On the Wexford Herring Cot     

 

From Prowse's History of Newfoundland
"It was from this handy little craft that our
 fishermen got the idea of the boat now in such 
general use all over the Colony; it displaced the
 lug-sails towards the end of last century. The
 fishing boats in the cod and seal fishery were
 formerly called shallops and shalloways, these 
words often occurring in our history. The shallop was a large boat, decked at both ends and open in the centre,
 with moveable deck-boards and pounds; there were cuddies both fore and aft where the fishermen could sleep. 
There were never less than three men in a shallop; their dimensions were--30 to 40 feet keel, 10 to 40 feet beam; 
many of the larger shallops had five men, and would carry 200 qtls. dry fish. The shalloways were open boats, what are 
now called punts. The sails in common use until after 1780 were lug sails. The sprit-sail boats were 
probably copied from Irish models, like the picture of the Wexford herring cot.  There was no fire below 
deck; the cooking apparatus, or galley, was built of  stone, and was generally on the forecastle. The 
fishermen's clothing was made commonly of whitney and barked swanskin (oiled clothing had not been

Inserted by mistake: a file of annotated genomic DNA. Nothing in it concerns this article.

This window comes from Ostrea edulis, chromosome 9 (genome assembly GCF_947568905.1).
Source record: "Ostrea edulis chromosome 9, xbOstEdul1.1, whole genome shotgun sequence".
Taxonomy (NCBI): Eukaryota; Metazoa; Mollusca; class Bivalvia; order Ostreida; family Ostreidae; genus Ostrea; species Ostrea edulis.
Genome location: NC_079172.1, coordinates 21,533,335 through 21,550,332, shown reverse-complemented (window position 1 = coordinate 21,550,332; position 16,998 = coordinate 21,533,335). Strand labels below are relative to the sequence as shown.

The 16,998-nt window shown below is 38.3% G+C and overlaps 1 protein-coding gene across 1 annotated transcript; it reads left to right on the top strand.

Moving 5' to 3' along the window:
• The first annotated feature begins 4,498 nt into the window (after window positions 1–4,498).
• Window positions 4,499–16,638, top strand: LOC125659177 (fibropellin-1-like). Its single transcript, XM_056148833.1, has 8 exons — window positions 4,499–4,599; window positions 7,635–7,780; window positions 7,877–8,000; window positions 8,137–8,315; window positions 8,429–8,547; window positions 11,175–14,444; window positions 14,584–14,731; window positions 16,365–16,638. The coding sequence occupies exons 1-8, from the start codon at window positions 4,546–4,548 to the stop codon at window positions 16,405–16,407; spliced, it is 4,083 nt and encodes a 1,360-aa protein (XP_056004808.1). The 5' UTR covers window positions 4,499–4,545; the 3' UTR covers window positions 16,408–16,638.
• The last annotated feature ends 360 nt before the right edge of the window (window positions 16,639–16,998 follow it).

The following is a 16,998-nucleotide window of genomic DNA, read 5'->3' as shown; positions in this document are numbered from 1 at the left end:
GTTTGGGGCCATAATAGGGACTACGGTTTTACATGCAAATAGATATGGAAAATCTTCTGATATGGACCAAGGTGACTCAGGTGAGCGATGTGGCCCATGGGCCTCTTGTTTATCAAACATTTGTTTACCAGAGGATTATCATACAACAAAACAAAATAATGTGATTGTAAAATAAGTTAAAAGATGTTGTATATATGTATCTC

invented, and the barvel was universally used by the fishermen all over North America); for the 
seal fishery the men had bluchers and buskins; pewter pots were mostly used for cooking and 
drinking vessels. The first decked vessels for the seal fishery were about the size of ordinary 
Western boats, 40 to 50 feet keel, and 14 to 15 feet beam. The schooners all had deep, heavy keels;
both the bottom planking and keel were made of birch and witch hazel. It took about seven men to
haul out the birch stick for a keel. For the boat's frame juniper was generally used; the timbers were
about a foot apart, and the planking was about an inch and a half thick, generally of pine, with 
black spruce for spars. The schooner rig came into vogue about the time of the commencement of the 
ship seal fishery.  In the early accounts of this industry a distinction is made between the fishery 
as prosecuted in shallops and in schooners. The only novelty introduced about 1798 was the use of 
larger vessels in this business. There was always more or less of a seal fishery carried on by the 
residents with nets, pursuing them on the ice,and  following them up with shallops and punts."

 

   SOURCE From Prowse's History of Newfoundland, pg. 403